Online Courses May Be Next for UC

Photo: Boalt Hall Dean Christopher Edley presented a proposal to develop online classes taught by UC faculty to the Board of Regents Wednesday.
Anna Vignet/Staff
Boalt Hall Dean Christopher Edley presented a proposal to develop online classes taught by UC faculty to the Board of Regents Wednesday.

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The future of online courses

Assistant News Editor Emma Anderson talks to News Editor Javier Panzar about the future of online courses for the UC as discussed at the July 15 UC Regents meeting in San Francisco.

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SAN FRANCISCO - If everything works out the way Christopher Edley wants, the University of California will be the first top-tier university to develop high-quality, completely online courses and - eventually - fully accredited degrees. But he has a lot standing in his way.

Other research universities' failed experiments with online education, lingering doubts about its role in higher education, reluctant faculty and about $6 million in private funding all present a challenge for Edley, dean of the Boalt Hall School of Law, and his plans to put the university on the cutting edge of online learning.

And after presenting his still developing proposal to the UC Board of Regents Wednesday - testing the waters of web-based learning in the UC system by creating a few dozen online undergraduate courses - Edley received the informal, albeit cautious, support of the board.

Edley's proposal, first presented to the UC Commission on the Future in March, would first raise $6 million in private funding, then ask UC faculty to design and submit proposals for fully online versions of classes they currently teach. The 25 to 40 online classes would be created to serve as large, general education classes.

The classes would be carefully monitored, their students assessed and their results scrutinized - all toward reaching the ultimate goal of the program: finding a way to deliver the university's quality in a new and expanding field.

"If we can answer the quality issues to the faculty's satisfaction, we can leverage the enormous amount of experience we already have on the 10 campuses," Edley said in a press conference after the presentation. "We will have the world's longest intellectual smorgasbord from which to feast."

The proposal, presented under the auspice that state funding for the UC will not keep pace with growing enrollment demand, could ultimately grow to serve 25,000 full-time students around the world at a $20 million cost to the UC, according to Edley. That kind of scale could generate $180 million in revenue.

By comparison, creating the physical infrastructure to serve 11,000 students - about the enrollment goal for UC Merced - would cost $1.8 billion.

Data from the UC Office of the President says the UC could face an enrollment gap of around 45,700 students by 2020 if funding does not increase. Edley told the regents this need to grow alone necessitates online growth.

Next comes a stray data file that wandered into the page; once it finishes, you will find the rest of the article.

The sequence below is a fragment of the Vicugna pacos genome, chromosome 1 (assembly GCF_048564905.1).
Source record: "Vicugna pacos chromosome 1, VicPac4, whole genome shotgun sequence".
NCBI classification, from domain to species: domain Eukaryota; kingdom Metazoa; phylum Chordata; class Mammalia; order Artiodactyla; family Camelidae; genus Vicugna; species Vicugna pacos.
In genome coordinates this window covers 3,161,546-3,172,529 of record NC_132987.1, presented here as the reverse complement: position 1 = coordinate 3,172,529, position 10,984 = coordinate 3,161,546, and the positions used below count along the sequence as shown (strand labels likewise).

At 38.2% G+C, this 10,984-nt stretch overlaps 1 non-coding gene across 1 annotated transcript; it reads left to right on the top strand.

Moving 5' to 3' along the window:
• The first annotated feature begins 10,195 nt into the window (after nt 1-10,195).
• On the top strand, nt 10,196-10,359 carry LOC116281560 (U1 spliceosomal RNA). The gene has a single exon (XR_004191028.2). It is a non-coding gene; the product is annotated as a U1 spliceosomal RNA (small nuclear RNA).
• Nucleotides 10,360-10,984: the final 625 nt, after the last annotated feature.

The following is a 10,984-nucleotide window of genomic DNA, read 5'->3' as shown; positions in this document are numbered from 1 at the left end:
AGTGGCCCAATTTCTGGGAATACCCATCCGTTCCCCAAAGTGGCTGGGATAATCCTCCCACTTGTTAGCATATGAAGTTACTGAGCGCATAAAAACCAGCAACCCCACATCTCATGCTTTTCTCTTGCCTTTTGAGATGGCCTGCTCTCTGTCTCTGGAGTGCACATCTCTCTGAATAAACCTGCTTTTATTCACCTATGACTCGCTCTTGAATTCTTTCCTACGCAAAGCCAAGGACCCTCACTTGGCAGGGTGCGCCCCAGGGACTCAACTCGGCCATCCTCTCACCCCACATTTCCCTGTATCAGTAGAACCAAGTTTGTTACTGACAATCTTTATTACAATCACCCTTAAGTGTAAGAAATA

"We can't treat the excellence of the (UC) like a precious little box ... that we protect and we polish and it's as big as it is and whoever can get in it, boy are they lucky," he told the board. "If all we do in the years ahead is take that little jewel box and put it on a higher and higher and higher shelf, then I think we are betraying our mission."

Though some regents said they were excited by the proposal, many expressed mixed feelings about the expansion into online learning.

Regent Bruce Varner said he wanted to make sure online courses require some form of human interaction. His concerns echo those of the Academic Senate, which approved the pilot program earlier this year with the request that online tools be used in a hybrid model along with regular human contact.

Though teaching methods have changed over time and the move toward online learning is gaining steam in the world of higher education, Regent George Kieffer said the pilot needs to be both bold and cautious as it proceeds into the future.

"I am so glad that we are pursuing it aggressively, but also confidently, that the faculty will rein you in when they feel it is appropriate," he told Edley during the meeting.

Still, others were skeptical about the move toward web learning. Regent George Marcus called the proposal "fad-ish," asking faculty to keep an eye on the program as it moves forward.

"We have to absolutely do a research project, like we would if you were given a grant, to determine the learning process and the experience and what will be omitted by using this methodology," he said of the proposal. "We should have facts and not opinions (before taking a vote)."

But before any debate can begin, Edley and his team need that $6 million. Though he did not say how much money the program had garnered so far, Edley said there were "too many strings attached" to funding from many private foundations, adding that the program would have to rely on individual donors.

He added that Gov. Arnold Schwarzenegger had already personally pledged a donation and was helping enlist other donors.

"If we can't raise some private money to tackle something this important for all 10 campuses, I should be shot," Edley said at the press conference.

View a live blog of Wednesday's meeting at our news blog, Notes From The Field.


Javier Panzar is the news editor. Contact him at [email protected]

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